Prokofiev: Piano Concertos 2 & 3 - Kempf, Litton
Prokofiev: Piano Concerto No. 2, Piano Concerto No. 3, Piano Sonata No. 2
Freddy Kempf (piano)
Bergen Philharmonic Orchestra
Andrew Litton (conductor)
Separately, both Freddy Kempf and the team of Bergen Philharmonic Orchestra under Andrew Litton have recorded music by Prokofiev for BIS, resulting in highly acclaimed releases. Freddy Kempf's 2003 Prokofiev solo recital was described as 'a superb disc' in Gramophone, whose critic went on to write: 'Kempf is joyfully exuberant, flashing through every savage challenge with the assurance and instinct of a born virtuoso.' Four years later, the Bergen orchestra and Litton recorded the twenty movements from the composer's three Romeo and Juliet suites, performed in the order the music appears in the ballet score.
The outcome of this original approach was widely praised, for instance by the reviewer on the German website Klassik Heute: "a European top orchestra and an American conductor with great insights into the Russian repertoire meet up, and the result is sparkling, colourful, ardent and with great presence." Kempf, Litton and the Bergen PO now join forces in an all-Prokofiev programme that includes the most popular of his five piano concertos, namely the Third, a spontaneous work, vigorous and melodic in turns and full of striking material presented in a typical Prokofiev manner.
This is coupled with the Second Piano Concerto, which Prokofiev himself premièred in 1913, shocking the audience with its modernistic sounds and jagged rhythms. The original score was lost during the Russian Revolution and Prokofiev reconstructed the work in Paris in 1923. According to the composer himself, the new version was so completely rewritten that it almost constituted a new work. Between the two concertos Freddy Kempf performs the Second Piano Sonata, a key work in Prokofiev's development and full of striking and individual ideas.
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Review by Mark Novak - March 13, 2010
Prior to hearing this recording, I was not a big fan of the second concerto nor of any of Prokofiev's piano sonatas. This SACD has changed my mind about the concerto if not entirely about the sonatas (yet). My impression is that Freddy Kempf has extracted as much music as possible from the notes in the score of Op.16. His approach is lyrical rather than spiky, making the most of Prokofiev's melodies, such as they are. Andrew Litton is also beginning to win me over as a conductor based on several recent BIS releases. The conducting is sympathetic to Kempf's style and together the result is the most musical version of the second concerto I've heard. While the over-riding style is lyrical, there is also plenty of excitement to be had in this performance. The scherzo (vivace) races and scampers but it is more joyful than manic. This performance has now become my reference standard for Op.16.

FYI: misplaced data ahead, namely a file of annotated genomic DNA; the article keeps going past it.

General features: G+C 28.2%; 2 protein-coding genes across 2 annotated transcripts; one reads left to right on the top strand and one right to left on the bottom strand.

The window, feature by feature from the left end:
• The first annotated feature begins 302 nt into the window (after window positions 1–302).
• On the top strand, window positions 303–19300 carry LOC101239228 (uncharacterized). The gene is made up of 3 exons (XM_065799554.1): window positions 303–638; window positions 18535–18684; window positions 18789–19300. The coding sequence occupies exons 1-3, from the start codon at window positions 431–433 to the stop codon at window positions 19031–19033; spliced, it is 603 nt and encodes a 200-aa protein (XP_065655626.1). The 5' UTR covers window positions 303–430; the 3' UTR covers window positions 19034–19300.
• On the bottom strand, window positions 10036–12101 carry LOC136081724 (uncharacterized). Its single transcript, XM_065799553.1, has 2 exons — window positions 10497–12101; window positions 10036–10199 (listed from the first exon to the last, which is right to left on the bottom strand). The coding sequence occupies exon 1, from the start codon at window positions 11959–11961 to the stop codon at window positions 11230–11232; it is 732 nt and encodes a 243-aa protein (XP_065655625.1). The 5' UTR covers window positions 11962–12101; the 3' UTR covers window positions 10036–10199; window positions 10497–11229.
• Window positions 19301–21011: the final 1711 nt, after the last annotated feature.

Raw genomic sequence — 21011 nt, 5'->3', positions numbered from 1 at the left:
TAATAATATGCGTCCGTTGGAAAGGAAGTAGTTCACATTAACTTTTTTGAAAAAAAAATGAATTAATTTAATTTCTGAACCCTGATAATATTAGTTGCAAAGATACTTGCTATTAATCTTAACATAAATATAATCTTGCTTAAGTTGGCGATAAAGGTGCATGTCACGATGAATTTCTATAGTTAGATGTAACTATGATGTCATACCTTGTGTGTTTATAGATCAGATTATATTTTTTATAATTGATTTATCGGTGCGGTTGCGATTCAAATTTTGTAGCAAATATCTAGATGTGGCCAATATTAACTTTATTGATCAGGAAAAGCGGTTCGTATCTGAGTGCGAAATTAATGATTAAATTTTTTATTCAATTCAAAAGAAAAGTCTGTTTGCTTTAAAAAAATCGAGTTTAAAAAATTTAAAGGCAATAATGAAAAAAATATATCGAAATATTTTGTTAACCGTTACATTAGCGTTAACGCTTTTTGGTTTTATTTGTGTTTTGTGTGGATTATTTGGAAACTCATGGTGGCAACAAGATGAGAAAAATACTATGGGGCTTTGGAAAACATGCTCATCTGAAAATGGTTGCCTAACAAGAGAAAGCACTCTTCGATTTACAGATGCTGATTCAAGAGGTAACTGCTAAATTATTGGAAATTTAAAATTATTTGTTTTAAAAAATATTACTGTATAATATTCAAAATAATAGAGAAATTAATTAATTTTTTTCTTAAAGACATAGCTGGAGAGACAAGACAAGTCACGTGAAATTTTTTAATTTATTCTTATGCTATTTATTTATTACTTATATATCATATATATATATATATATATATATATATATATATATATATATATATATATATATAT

The third concerto is one I've always admired and this performance lives up to the high expectations set by Op.16. Written eight years after the second, Op.26 has a few less edges and a bit more lyricism. Kempf is a natural for this work and performs it splendidly. The contributions from Litton and the Bergen Philharmonic are top rank as well.
The substantial "filler" is the second piano sonata, Op.14. While it may lack the melodic profile of the third concerto, it is a work of varying temperament with many intersting ideas. Again, Freddy Kempf plays it authoritatively and very musically. Based on this performance, I could be convinced to explore more of the sonatas from Kempf.
The concertos were recorded in Grieg Hall in Bergen, Norway by Engineer Thore Brinkmann. The sonics are superb. The balance of piano and orchestra is wonderfully judged and just the right amount of hall sound is blended into the mix. BIS seems to have really gotten this venue down right. The low bass is present establishing the foundation of the orchestra nicely and the rest of the frequency range is captured faithfully. The sonata was recorded in former Acacdemy of Music in Stockholm by Producer/Engineer Jens Braun. This, too, is a faithful reproduction of a Steinway grand.
There is a generous 80 minutes of music here. BIS is to be commended for such an excellent production. Highly Recommended!
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